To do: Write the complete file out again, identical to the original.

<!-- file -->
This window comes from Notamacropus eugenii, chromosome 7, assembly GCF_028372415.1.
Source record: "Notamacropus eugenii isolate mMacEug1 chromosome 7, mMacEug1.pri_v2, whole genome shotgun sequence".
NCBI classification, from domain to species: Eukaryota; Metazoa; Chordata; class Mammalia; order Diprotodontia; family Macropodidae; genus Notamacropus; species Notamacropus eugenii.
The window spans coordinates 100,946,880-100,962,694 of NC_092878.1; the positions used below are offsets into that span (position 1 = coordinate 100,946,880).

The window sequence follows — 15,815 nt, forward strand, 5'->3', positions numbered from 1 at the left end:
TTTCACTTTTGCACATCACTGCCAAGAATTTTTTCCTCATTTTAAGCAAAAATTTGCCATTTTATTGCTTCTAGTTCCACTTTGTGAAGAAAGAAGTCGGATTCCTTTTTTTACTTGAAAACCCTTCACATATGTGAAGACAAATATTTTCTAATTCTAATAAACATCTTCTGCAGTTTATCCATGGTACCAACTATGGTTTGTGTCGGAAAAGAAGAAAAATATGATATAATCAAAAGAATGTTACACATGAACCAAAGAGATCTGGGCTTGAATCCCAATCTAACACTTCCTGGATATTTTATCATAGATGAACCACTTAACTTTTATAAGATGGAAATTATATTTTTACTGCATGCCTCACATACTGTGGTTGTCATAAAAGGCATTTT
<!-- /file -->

This window comes from Notamacropus eugenii, chromosome 7, assembly GCF_028372415.1.
Source record: "Notamacropus eugenii isolate mMacEug1 chromosome 7, mMacEug1.pri_v2, whole genome shotgun sequence".
NCBI classification, from domain to species: Eukaryota; Metazoa; Chordata; class Mammalia; order Diprotodontia; family Macropodidae; genus Notamacropus; species Notamacropus eugenii.
The window spans coordinates 100,946,880-100,962,694 of NC_092878.1; the positions used below are offsets into that span (position 1 = coordinate 100,946,880).

The window sequence follows — 15,815 nt, forward strand, 5'->3', positions numbered from 1 at the left end:
TTTCACTTTTGCACATCACTGCCAAGAATTTTTTCCTCATTTTAAGCAAAAATTTGCCATTTTATTGCTTCTAGTTCCACTTTGTGAAGAAAGAAGTCGGATTCCTTTTTTTACTTGAAAACCCTTCACATATGTGAAGACAAATATTTTCTAATTCTAATAAACATCTTCTGCAGTTTATCCATGGTACCAACTATGGTTTGTGTCGGAAAAGAAGAAAAATATGATATAATCAAAAGAATGTTACACATGAACCAAAGAGATCTGGGCTTGAATCCCAATCTAACACTTCCTGGATATTTTATCATAGATGAACCACTTAACTTTTATAAGATGGAAATTATATTTTTACTGCATGCCTCACATACTGTGGTTGTCATAAAAGGCATTTT